Cabbage flea beetle

Summer is upon us and so is the gardening season. While the typical variety of brassicas (cauliflower, cabbage, radishes, etc.) may already be gone from the garden, there are a few possibilities for the adventurous home gardener. Some folks still may have a patch of arugula hanging on in this heat, or maybe you decided to let those radishes sit in the ground until fall. Perhaps there are some southern gardeners transplanted into southwest Kansas that just have to have collard greens growing throughout summer. Well, if that’s the case, you should definitely be on the lookout for one of the most common garden pests, the flea beetle. And not just any flea beetle, the cabbage flea beetle, Phyllotreta albionica.


 Cabbage flea beetles infesting radish leaves.

Flea beetles can be differentiated by other tiny beetles inhabiting the garden by their large hind legs and habit of jumping around like fleas when disturbed. There are many flea beetle species that can be garden pests. The cabbage flea beetle can be differentiated from most other species by its food preference. Cabbage flea beetles love to feed on any brassica (cabbage, radishes, mustard greens, etc.). Furthermore, the cabbage flea beetle is shiny, metallic bronze while a similar brassica feeding flea beetle, Phyllotreta cruciferae, is shiny, metallic blue. The other species you may encounter in the garden feed on anything in the tomato family, including potatoes, eggplant and, of course, tomatoes.

Generally, flea beetles can become a problem in the spring on young plants. Adult beetles overwinter in soil among plants and emerge in the spring to lay eggs and feed on their preferred hosts; usually, healthy plants can outgrow flea beetle damage. Gardeners’ tendency to transplant larger starts aids in fighting off springtime feeding damage. However, as weather warms up, an unchecked population of flea beetles can easily grow out of control. This was the case for me a week ago during the 105 degree-plus weather. Despite the heat, I have (or should I say had) two different species of leafy brassica in my garden, arugula and Japanese mizuna. Both were tolerating the heat well with regular watering. I also have a small, 6 foot row of edible-pod radishes. These particular radishes do not form a tuber; rather they flower during the warm weather and produce edible, bean-like pods. I had detected flea beetles on these radishes multiple times, but the plants seemed to be growing fine and tolerating a bit of leaf damage. I had used some Neem Oil a few times to try to discourage their activity on the plants. After the hot weather and blowing wind was subsiding for the week I went out to inspect my garden and was awestruck at the amount of flea beetles present.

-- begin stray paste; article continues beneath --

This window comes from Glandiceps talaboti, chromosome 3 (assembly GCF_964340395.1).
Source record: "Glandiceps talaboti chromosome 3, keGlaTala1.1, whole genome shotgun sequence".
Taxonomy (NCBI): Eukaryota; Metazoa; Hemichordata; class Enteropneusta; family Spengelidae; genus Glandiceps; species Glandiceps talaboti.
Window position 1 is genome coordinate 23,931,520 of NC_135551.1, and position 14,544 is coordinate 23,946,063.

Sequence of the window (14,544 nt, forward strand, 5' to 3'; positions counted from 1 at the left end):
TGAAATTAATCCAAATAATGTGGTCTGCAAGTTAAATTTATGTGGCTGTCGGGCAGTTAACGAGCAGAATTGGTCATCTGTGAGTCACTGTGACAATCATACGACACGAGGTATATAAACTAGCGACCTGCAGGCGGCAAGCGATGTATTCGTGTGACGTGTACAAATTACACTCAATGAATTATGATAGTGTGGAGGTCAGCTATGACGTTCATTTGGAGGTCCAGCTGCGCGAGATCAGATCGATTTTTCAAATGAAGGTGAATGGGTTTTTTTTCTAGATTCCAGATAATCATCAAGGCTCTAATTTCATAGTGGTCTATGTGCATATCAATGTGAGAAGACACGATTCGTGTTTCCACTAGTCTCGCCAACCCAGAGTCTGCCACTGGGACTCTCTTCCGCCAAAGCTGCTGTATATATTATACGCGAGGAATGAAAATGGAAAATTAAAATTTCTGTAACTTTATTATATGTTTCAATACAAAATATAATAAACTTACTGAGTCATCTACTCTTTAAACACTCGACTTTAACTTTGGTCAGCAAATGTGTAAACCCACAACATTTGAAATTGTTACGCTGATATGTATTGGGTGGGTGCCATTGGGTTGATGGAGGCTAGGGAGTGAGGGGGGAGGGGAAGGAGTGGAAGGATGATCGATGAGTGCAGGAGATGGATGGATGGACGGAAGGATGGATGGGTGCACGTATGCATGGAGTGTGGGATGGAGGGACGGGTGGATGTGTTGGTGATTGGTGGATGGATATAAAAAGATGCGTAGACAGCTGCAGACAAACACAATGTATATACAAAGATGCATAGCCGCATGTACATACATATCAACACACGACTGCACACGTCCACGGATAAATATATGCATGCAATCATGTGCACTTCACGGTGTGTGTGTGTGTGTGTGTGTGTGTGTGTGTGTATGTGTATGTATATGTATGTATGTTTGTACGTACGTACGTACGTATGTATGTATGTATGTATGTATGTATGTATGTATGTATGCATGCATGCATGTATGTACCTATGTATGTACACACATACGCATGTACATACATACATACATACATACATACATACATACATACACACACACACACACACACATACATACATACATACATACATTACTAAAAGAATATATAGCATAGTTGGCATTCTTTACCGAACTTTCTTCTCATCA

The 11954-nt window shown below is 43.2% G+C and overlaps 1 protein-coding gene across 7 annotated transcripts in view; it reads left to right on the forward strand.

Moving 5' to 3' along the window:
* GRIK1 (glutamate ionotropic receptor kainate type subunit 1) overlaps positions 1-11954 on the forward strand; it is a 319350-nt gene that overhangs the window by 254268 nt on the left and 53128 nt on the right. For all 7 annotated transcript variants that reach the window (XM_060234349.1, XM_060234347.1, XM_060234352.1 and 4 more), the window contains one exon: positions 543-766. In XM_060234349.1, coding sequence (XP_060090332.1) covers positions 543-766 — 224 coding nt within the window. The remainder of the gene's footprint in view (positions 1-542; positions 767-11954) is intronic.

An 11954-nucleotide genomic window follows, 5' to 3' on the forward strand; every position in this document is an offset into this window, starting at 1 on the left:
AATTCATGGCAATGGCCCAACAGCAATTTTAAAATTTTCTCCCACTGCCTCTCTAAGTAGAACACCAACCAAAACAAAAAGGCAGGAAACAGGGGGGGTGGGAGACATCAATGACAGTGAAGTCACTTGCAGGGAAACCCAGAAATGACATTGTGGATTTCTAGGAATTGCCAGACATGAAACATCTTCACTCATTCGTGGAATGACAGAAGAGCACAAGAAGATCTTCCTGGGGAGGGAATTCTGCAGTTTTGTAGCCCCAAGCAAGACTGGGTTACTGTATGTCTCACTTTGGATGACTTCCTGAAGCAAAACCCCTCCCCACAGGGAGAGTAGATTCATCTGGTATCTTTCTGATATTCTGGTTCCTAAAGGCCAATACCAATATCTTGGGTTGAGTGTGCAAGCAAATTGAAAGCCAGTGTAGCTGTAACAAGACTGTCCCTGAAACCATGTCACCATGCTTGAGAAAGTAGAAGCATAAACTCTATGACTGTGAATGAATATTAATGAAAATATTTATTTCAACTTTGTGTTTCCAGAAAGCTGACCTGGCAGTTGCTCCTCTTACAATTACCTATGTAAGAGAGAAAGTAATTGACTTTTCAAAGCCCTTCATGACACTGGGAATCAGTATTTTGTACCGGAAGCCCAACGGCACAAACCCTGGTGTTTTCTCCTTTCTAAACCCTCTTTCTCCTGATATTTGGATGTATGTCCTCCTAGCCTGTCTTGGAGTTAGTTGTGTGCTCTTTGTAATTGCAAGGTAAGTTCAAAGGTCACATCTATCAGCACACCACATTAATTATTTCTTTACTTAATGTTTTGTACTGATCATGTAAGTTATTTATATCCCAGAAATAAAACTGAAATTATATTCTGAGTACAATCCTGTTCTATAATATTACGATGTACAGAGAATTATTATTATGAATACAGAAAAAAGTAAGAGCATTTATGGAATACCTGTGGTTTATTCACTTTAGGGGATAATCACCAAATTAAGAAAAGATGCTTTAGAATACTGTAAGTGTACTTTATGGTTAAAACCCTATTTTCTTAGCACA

Typical “shotgun” damage to leaves fed on by flea beetles.

In only a few days, the assumed benign presence of cabbage flea beetles had become an overwhelming infestation. The small patch of arugula was completely decimated, all of the mizuna as well. The radish plants, being larger, were not yet totally destroyed, but I imagine they would have been after one more day of feeding.


A huge number of flea beetles could be seen infesting most of the plants’ large leaves.

There are several chemicals listed for control of flea beetles, in this case I used an application of carbaryl. But remember, if chemical control of flea beetles in the garden becomes necessary carefully read and follow all label directions and make sure that any flea beetle insecticides being used are registered for use on the crop and its growth stage.


After spraying the garden, thousands of flea beetles were seen exiting the plants.

For the time being, the flea beetle activity has disappeared. However, flea beetle re-infestation can happen quickly. They are very mobile pests and there are multiple generations a year. I suspect my fight is not over. Aside from having preferred host plants present in my garden during peak flea beetle activity, one other factor may have contributed to my overwhelming infestation. This is a new garden spot; I simply broke up the sod and installed the garden. This particular area had abundant blue mustard (Chorispora tenella) growing as a weed during the spring. It is possible that this large area of blue mustard (a brassica!) was sustaining a healthy population of flea beetles and acting as an overwintering site. This information brings up a few great non-chemical control methods for controlling flea beetle (and other pest) populations. First, keep a sanitary garden; remove all host plant material at the end of the season to eliminate overwintering sites. This goes hand in hand with crop rotation as well. I certainly will not be planting those radishes, mizuna, or arugula in the same spot next year. Secondly, weed control in the garden can help prevent a lot of future headaches! Finally, planning proper planting and harvest times can help the plants avoid peak pest activity. But I want my collard greens and radishes!

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